Hedgcock believes the loss of activity in the DLPFC might be the person’s self-control draining away. Source: University of Iowa APA Reference Nauert, R. (2012). Free Won't: It may be all that we have (or need) There's lots of research evidence demonstrating that many of our actions are not initiated consciously.
We're not making conscious choices to act. The Blog : Morality Without “Free Will” From the Free Press: A belief in free will touches nearly everything that human beings value.
It is difficult to think about law, politics, religion, public policy, intimate relationships, morality—as well as feelings of remorse or personal achievement—without first imagining that every person is the true source of his or her thoughts and actions. And yet the facts tell us that free will is an illusion. In this enlightening book, Sam Harris argues that this truth about the human mind does not undermine morality or diminish the importance of social and political freedom, but it can and should change the way we think about some of the most important questions in life.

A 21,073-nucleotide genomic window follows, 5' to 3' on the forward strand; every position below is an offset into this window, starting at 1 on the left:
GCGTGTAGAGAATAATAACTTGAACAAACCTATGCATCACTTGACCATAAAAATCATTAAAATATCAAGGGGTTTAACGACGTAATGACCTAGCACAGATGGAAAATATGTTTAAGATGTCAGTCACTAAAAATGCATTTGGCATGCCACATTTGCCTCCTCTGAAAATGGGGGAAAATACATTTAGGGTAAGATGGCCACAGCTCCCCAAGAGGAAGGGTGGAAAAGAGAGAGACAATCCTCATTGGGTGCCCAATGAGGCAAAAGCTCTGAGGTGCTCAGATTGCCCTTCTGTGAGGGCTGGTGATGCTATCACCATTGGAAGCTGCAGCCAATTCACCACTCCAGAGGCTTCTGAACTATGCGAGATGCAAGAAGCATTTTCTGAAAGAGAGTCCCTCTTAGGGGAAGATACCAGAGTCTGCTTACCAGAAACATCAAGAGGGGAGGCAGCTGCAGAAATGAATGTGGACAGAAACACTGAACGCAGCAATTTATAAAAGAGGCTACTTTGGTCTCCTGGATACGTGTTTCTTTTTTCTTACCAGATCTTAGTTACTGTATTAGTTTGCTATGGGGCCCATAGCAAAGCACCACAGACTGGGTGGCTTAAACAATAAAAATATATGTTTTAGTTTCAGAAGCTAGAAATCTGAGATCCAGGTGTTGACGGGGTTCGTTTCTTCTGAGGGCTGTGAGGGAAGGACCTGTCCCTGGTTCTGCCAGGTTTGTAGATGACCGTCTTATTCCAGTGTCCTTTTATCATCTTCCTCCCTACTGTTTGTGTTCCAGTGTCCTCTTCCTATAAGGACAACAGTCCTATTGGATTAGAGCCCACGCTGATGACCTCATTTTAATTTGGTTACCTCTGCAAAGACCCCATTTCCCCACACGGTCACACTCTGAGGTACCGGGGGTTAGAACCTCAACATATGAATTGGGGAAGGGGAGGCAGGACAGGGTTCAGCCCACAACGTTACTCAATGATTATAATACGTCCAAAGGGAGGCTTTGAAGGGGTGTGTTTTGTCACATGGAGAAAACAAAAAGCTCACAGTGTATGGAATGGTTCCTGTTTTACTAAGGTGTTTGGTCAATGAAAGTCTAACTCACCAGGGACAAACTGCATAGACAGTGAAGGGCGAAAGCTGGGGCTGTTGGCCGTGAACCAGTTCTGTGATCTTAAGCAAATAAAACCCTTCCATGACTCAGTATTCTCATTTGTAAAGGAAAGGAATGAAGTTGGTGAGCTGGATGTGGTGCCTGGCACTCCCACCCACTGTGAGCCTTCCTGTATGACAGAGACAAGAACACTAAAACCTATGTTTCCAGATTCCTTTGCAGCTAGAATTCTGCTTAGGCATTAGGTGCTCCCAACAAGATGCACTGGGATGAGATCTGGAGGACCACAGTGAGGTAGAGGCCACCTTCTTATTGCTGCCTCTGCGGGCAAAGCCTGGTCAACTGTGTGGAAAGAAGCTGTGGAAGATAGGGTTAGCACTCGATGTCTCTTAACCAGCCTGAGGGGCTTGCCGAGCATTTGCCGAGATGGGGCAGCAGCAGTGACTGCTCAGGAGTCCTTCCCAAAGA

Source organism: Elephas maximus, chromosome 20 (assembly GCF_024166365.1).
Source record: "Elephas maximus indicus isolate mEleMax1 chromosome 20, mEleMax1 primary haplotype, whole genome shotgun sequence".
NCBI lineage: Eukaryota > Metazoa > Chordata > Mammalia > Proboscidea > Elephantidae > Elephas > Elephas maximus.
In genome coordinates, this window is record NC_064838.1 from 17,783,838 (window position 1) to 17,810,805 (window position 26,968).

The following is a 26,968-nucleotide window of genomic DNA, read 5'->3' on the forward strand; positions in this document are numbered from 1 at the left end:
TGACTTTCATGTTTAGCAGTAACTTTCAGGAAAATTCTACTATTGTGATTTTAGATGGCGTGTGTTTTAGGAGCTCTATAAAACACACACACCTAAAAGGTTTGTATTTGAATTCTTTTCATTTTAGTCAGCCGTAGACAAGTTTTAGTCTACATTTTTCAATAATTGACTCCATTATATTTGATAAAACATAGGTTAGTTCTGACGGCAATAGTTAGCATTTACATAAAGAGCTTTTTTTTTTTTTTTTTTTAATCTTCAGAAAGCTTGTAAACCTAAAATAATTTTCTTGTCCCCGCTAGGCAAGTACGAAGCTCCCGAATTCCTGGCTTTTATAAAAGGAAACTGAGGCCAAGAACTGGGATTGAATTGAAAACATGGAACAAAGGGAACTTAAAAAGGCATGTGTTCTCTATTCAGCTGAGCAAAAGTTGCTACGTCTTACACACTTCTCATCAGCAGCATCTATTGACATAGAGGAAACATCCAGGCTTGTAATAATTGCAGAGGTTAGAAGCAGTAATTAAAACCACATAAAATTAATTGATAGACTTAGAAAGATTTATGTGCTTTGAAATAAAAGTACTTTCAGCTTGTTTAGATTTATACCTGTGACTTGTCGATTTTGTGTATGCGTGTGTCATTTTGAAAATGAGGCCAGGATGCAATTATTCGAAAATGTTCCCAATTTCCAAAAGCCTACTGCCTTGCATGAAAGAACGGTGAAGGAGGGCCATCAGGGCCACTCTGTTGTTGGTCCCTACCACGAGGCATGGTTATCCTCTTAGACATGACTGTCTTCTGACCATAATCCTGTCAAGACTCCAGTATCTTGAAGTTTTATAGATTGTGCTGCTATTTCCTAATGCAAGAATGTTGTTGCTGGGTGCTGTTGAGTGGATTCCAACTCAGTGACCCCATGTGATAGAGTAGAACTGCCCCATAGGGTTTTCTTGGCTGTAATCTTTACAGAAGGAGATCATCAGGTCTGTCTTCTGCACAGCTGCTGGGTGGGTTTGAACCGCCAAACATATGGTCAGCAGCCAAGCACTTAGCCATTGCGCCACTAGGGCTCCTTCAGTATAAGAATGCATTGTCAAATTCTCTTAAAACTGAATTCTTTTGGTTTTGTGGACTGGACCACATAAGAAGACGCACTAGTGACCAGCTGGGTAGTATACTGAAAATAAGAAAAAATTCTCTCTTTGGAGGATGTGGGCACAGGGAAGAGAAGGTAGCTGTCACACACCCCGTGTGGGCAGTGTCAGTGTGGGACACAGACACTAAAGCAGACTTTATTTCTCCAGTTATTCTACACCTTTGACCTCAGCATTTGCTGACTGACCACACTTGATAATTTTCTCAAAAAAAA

In this elegant and provocative book, Sam Harris demonstrates—with great intellectual ferocity and panache—that free will is an inherently flawed and incoherent concept, even in subjective terms. Free will is an illusion so convincing that people simply refuse to believe that we don’t have it. Mind controller: What is the 'burundanga' drug?
This article was taken from the April 2011 issue of Wired magazine.
Be the first to read Wired's articles in print before they're posted online, and get your hands on loads of additional content by subscribing online. Burundanga is a scary drug. According to news reports from Ecuador, the last thing a motorist could recall, after waking up minus his car and possessions, was being approached by two women; in Venezuela, a girl came round in hospital to find she had been abducted and sexually assaulted; in Colombia, customers of a street vendor were robbed after eating his spiked food. Each had been doped with burundanga, an extract of the brugmansia plant containing high levels of the psychoactive chemical scopolamine.